Maximalist Demands and Diplomacy Don’t Mix
Trump administration delusions about what North Korea agreed to do have collided with reality:
“The U.S. side came up only with its unilateral and gangster-like demand for denuclearization,” an unnamed Foreign Ministry spokesman said in statement published by the state-run Korean Central News Agency a few hours after Pompeo’s departure. The official said that U.S. calls for “complete, verifiable, irreversible denuclearization,” run “counter to the spirit of the Singapore summit.”
It could not be clearer that North Korea has never agreed to disarm, and it should be equally clear that the Trump administration badly misunderstood what North Korea committed to in Singapore. There has been willful misunderstanding on the part of the Trump administration that North Korea’s denuclearization rhetoric has something to do with agreeing to their unilateral disarmament. That has caused the administration to make false claims that North Korea has agreed to disarm, and it has encouraged them to continue down the dead-end road of insisting on this.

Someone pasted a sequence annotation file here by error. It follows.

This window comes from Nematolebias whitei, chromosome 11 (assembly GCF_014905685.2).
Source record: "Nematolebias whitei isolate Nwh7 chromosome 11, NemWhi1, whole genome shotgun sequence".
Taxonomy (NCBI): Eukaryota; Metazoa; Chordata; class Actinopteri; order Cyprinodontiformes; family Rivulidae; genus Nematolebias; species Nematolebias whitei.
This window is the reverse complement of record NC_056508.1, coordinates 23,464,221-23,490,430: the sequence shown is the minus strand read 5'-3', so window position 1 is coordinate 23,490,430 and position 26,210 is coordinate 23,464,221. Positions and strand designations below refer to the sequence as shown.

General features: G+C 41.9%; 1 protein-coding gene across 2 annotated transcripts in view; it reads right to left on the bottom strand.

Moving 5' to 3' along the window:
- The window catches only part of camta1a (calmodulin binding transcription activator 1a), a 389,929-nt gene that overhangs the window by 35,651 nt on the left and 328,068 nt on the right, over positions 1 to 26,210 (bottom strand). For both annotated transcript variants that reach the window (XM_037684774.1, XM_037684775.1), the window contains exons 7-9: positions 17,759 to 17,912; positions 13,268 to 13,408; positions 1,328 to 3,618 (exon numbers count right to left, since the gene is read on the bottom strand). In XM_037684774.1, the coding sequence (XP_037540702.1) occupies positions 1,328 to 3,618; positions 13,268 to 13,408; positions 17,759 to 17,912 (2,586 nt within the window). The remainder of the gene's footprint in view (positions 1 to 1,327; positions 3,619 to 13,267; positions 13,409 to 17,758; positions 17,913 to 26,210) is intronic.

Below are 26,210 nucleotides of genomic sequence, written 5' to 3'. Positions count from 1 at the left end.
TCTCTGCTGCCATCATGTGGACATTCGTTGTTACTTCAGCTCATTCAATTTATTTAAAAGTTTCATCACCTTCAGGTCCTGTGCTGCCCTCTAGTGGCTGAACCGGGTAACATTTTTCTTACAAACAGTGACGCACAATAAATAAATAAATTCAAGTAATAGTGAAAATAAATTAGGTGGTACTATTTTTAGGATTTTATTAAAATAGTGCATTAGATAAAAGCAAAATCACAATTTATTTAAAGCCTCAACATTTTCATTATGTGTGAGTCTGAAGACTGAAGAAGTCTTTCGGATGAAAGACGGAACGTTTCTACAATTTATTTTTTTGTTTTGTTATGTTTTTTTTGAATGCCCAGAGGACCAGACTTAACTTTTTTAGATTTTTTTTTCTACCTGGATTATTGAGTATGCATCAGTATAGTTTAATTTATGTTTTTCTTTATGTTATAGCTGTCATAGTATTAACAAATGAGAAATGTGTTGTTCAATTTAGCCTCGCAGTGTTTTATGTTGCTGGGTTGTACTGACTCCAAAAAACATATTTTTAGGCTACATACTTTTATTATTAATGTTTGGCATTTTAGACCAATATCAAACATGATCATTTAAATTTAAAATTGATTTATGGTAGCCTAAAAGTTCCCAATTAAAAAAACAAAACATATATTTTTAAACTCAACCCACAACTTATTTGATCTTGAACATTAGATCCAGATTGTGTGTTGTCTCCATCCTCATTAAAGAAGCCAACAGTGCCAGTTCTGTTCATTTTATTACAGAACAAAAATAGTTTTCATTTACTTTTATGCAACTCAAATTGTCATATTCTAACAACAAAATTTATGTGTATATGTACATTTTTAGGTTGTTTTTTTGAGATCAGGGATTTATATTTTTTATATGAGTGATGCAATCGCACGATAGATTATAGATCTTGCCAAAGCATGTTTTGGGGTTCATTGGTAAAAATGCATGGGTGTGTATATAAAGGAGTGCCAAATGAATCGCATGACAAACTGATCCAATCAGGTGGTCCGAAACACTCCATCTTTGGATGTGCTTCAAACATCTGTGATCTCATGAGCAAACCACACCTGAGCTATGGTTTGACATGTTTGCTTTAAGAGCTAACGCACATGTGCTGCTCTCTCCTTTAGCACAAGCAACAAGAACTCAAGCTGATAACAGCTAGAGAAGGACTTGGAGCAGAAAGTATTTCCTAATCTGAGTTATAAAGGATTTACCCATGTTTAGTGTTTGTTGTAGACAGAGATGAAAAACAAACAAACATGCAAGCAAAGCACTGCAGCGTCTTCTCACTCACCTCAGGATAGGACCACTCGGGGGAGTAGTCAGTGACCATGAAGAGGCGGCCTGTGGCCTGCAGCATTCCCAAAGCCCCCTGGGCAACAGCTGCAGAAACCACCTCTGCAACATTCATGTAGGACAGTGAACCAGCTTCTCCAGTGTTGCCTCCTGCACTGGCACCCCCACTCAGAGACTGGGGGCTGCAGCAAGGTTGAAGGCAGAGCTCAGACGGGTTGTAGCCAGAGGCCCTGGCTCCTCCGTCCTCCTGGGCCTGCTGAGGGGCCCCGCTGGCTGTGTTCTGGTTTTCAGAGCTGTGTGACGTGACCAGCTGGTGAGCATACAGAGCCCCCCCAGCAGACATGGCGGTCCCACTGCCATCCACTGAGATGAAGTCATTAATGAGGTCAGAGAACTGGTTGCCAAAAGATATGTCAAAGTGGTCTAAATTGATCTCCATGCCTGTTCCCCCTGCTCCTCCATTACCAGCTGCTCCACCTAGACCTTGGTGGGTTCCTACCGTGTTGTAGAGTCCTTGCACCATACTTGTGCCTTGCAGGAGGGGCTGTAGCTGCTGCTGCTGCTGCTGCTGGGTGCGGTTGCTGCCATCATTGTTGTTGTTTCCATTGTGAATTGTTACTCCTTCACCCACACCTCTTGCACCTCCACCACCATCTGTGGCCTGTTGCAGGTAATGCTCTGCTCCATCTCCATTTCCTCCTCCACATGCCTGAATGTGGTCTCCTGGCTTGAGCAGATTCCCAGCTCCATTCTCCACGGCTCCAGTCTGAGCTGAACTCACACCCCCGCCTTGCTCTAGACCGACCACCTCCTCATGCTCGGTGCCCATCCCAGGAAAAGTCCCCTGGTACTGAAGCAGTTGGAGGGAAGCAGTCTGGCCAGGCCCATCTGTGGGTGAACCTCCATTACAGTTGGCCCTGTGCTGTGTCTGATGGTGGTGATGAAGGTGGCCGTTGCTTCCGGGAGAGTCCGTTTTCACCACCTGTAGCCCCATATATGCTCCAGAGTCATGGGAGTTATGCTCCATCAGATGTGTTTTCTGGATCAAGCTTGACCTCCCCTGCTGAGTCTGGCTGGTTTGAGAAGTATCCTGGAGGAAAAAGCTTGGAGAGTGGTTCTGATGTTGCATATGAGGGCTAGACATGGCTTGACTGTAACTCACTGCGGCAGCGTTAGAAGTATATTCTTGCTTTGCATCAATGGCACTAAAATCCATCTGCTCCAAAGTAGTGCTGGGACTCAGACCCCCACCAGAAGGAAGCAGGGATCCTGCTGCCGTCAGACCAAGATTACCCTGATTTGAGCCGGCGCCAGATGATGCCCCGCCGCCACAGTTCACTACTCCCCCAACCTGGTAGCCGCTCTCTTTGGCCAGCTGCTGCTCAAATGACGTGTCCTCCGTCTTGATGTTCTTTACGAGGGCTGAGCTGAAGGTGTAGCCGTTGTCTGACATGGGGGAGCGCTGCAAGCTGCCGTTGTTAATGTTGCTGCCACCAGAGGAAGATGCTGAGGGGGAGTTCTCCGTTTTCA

The Trump administration’s approach to North Korea suffers from many of the same flaws as its handling of Iran and the nuclear deal. In both cases, the administration issues ultimatums and threatens more punishment if the terms they have dictated aren’t accepted, and in both cases the administration makes maximalist demands that one has to assume are designed to be rejected. Trump and other administration officials view negotiations with Iran and North Korea as a matter of working out the details of the other side’s surrender, and they consistently fail to grasp that there are some things that the other side is never going to concede.
Trump reneged on the JCPOA because it “failed” to achieve maximalist goals that were never possible, and he has bungled the opening that South Korea created with the DPRK because he and his administration remain wedded to maximalist goals that have always been out of reach. Hard-liners that view diplomacy in zero-sum, all-or-nothing terms are unsurprisingly very bad at negotiating with other governments. Because they insist that the other side give up everything it values most, their efforts predictably yield nothing of value for the U.S.
Hard-liners have neither the patience nor the willingness to compromise that successful diplomacy requires, and they are always looking for an excuse to declare that diplomacy is useless. They make demands that they have to know won’t be acceptable to the other side. That way, they can claim that they “tried diplomacy” before moving on to the more aggressive policies that they have wanted to pursue all along. When the U.S. makes the maximalist demands that hard-liners want, it is a good sign that there is no desire for a diplomatic solution because the necessary compromise that such a solution entails has already been deemed unacceptable.